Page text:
The first point I really noted was that Bonaparte was really the first to have a secret police force-but it became, after his demise, a sign of prestige among European government leaders to have one. Certainly, one hallmark of modern governments is their secret police and spying agencies.

The second point I would like to spend more time on. Mr. Johnson writes,

Beethoven was a key figure in the birth of the modern because he first established and popularized the notion of the artist as universal genius, as a moral figure in his own right-indeed, as a kind of intermediary between God and Man.... Poets had been honored since the days of Homoer, but even at the end of the 18th century, muscians were low- or middle-ranking servants in the households of the great or minor cathedral functionaries.... Beethoven would have none of such subservience. ... It is important to grasp that Beethoven was not consciously trying to turn music into a secular religion. He was neither agnostic nor atheist, deist nor Unitarian, but a Roman Catholic..... Thus in countless anecdotes and eyewitness accounts (of Beethoven's deafness) was built up the composite picture of the archetype martyr to art, the new kind of secular saint who was taking over from the old Christian calendars as a focus of public veneration.

Along with this rise of the cult of celebrity for entertainers came the rise of the middle class and the demise of the aristocracy in Europe. Entertainers and artists replace Christian saints as the object of public veneration-especially in the growing (urban) middle class. Some could/would run with this saying that this proves that a return to an agrian lifestyle is the only legitimate way.

I would not go so far. I think that it is a warning that riches can shift your focus from God.

Yet there is something more important: how to return public veneration to Christian saints and put entertainers back in the place they ought to occupy? Is it even possible? More later....

Saturday, December 02, 2006

I have a couple things to say over the next few days-hopefully I will have time to write them. It is amazing how a little peace and quiet can generate thoughtful thoughts...

TS has done it again! I had "Strange but True Football Stories" as a kid(it may even be somewhere in the bookcase downstairs.) The other ones also look familiar. I used to collect football cards and baseball cards. One day in the early '70's, my mother came to me with two packs of unopened 1963 football cards. She had bought them for my older brothers and forgotten about them. Among the cards were football greats Sam Huff, Y.A. Tittle, Paul Horning, Gerry Kramer, and a young Mick Tinglehoff (I had a '70's card of him also. These were all passed to my younger brother. He probably sold them for Carl Yastrzemski baseball cards). And yes, Sam "the Bam" Cunningham played for the New England Patriots when I was a kid. He actually wasn't all that good-but was the best we had at the time.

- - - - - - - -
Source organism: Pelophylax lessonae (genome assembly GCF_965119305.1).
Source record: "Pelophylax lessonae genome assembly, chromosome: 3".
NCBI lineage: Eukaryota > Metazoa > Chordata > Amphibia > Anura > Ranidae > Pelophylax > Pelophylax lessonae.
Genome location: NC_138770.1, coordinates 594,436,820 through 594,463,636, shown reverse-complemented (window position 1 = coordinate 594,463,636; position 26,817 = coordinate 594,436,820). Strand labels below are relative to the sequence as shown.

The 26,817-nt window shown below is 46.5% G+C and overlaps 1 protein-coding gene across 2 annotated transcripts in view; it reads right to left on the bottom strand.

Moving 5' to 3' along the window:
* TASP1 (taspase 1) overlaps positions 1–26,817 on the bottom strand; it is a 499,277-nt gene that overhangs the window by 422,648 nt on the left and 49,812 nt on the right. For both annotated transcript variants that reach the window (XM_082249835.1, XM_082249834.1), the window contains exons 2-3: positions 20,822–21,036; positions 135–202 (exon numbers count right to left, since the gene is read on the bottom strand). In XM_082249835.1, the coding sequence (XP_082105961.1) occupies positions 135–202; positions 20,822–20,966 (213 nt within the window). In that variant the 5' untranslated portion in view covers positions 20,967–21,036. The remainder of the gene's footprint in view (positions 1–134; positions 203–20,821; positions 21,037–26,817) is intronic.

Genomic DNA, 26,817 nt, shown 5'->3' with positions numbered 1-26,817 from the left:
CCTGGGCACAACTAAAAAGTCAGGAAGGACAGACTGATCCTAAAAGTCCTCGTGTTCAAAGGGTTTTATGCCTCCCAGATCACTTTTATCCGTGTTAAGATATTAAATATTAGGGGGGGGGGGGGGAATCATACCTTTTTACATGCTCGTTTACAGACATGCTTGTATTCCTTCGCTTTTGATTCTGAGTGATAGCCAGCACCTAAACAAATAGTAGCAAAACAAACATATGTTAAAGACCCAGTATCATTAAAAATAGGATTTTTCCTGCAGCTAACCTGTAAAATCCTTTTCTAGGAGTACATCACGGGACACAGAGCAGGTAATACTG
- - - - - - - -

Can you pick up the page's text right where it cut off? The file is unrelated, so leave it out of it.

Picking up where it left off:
It looks like it is really good-bye this time at Hallowed Ground. Hopefully Mr. Culbreath will check in from time to time (or grace us with his essays again in some new form.)


As Advent approaches and the Protestant/American Christmas season has already blown in, this article at Catholicexchange seems appropriate.

Here at Bethany, we have several times panicked during the last week of Advent to find a tree. (It seems they are either in over-abundance or gone by the 2nd week of Advent.) Thus the Greencastle solution may be best:

"We haven't decorated it (the Christmas tree)yet. So that counts for
something, right?"

Mrs. Curley has suggested getting the Christmas tree early in Advent, but decorating it with purple ribbons until Christmas. Then we will remove the purple ribbons and decorate it for Christmas. I will let you know what we decide.


Finally, I am sure Pope Benedict's visit to the mosque is causing much consternation in certain quarters. Yet I would remind everyone that our goal should be to pray always (at all times-even in mosques-and even when facing Mecca). His presence at a mosque doesn't endorse Islam or give it equal footing with Christianity-and any Catholic or anyone else who gets that impression is an idiot.

Friday, December 01, 2006


Not much time this morning-hope to update this later....

If you want a true painting of Bingo night, go here. I recall my days of working Bingo for our local Catholic school in Massachusetts (thankfully, the Charleston diocese ended all Bingo some years ago-all forms of gambling are volatile issues in the South). Mrs. Curley had volunteered for the job-but passed it off on me when she was pregnant (the smoke was bad for the baby and made her sick.) Somehow the job stuck with me even when she was not pregnant. My job was to pass out the bingo sheets. Oh how I hated Bingo night.

I think the primary reason we moved to SC and started homeschooling was to avoid Bingo and all mention of daubers.

Just spending this much time on it makes me think I will have start having those Bingo nightmares again....Thanks TS.